A Scituate board of health member said he is skeptical about a plan from wind turbine neighbors who want to conduct their own sound study concurrently with one commissioned by the board.
The neighbors, who say the turbine is hurting their health, announced earlier this week they would hire an acoustical engineer to test the noise levels of the turbine. They want their study to be performed on the same nights as the study conducted by Tech Environmental, the firm picked by the health board to study the turbine.
Health board member Michael Vazza said trying to coordinate two tests could be problematic, because both firms may not be available for testing on the same nights. Testing times may change abruptly, the board said, because of testing variables such as rain and wind.
Vazza said he is also worried that a scenario could arise in which one firm accuses the other of testing incorrectly.
“I’m cautious if the board puts themselves out there as the monitor of the logistics (of two tests),” Vazza said during a board discussion of the issue Thursday night. “I just think it muddies it too much.”
In response, board member Francis Lynch said the board will notify the neighbors when Tech Environmental’s testing sites and times have been confirmed, but they will not reschedule to accommodate the neighbors’ firm. The neighbors have yet to hired a firm.
“They’re welcome to come,” Lynch said. “If they can’t come that night, I’m not going to say, ‘Let’s not do it.’”
Tom Thompson of Gilson Road, a spokesman for the neighbors, said Friday that finding mutually agreeable nights for testing should not be difficult because weather patterns are largely predictable, and their firm will be flexible if a makeup date is needed.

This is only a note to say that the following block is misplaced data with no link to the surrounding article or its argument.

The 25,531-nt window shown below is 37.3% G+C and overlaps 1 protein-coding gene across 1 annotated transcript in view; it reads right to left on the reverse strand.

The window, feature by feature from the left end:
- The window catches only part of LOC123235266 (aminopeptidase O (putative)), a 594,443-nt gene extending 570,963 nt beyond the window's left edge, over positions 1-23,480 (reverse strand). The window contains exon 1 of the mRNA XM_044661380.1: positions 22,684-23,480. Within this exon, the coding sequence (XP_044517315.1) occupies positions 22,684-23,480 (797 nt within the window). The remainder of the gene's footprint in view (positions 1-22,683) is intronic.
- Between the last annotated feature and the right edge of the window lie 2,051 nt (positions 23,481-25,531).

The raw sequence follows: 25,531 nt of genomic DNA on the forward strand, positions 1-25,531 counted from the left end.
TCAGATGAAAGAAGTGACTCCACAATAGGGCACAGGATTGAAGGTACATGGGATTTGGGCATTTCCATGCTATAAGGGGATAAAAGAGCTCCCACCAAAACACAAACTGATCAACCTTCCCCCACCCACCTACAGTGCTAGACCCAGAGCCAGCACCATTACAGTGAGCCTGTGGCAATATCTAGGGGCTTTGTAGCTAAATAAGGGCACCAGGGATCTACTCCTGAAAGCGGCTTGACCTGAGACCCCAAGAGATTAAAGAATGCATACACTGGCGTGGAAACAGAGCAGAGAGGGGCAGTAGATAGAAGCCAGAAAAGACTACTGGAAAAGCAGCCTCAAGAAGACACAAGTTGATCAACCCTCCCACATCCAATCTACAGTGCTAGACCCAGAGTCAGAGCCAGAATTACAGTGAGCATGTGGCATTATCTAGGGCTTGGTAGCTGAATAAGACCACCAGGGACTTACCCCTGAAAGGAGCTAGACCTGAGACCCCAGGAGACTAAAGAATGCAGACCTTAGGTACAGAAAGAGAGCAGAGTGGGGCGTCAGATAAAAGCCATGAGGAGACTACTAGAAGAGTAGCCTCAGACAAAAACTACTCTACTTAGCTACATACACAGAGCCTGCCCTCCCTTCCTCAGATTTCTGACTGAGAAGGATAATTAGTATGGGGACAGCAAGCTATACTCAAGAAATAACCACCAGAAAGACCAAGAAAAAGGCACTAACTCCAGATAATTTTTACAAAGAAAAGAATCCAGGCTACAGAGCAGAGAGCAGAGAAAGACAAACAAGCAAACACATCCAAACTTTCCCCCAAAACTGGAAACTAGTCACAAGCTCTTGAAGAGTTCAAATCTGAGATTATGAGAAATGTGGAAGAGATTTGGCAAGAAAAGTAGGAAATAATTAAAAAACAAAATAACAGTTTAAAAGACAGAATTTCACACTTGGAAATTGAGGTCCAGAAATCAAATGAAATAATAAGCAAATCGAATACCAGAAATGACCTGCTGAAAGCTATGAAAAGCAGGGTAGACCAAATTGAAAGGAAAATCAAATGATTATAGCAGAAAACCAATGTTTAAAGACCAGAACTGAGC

Tech Environmental of Waltham will study the turbine using the state’s noise-testing standards. Those standards call for measuring sound in one-second intervals.
The neighbors want to test factors such as low-frequency sound and amplitude modulation, which are measurements not recognized by the state. Neighbors say these measurements are more accurate for turbine noise.
The board’s noise test, set to start in April, will be paid for by Scituate Wind LLC, the turbine owner. Scituate Wind is a joint venture of Solaya Energy and Palmer Capital Corp.
Thursday, the board interviewed Tech Environmental and Noise Control Engineering of Billerica, and then voted to hire Tech. Gordon Deane, principal at Palmer Capital, urged the board to choose Tech because he said they had more experience and their price estimate was about a third lower than Noise Control’s. Deane said the study will cost about $19,900.
The turbine neighbors did not attend Thursday’s health meeting because they oppose the scope of work in the board’s study. Their no-show irked the board.
“They’ve been studying the science of this as much as we have, and I would have appreciated their input on that,” Lynch said.
Thompson said their attendance would have been futile because their suggestions for the study had already been cast aside by the board.
“There wasn’t much more we could bring to the table,” Thompson said. “Our input has frankly been ignored.”
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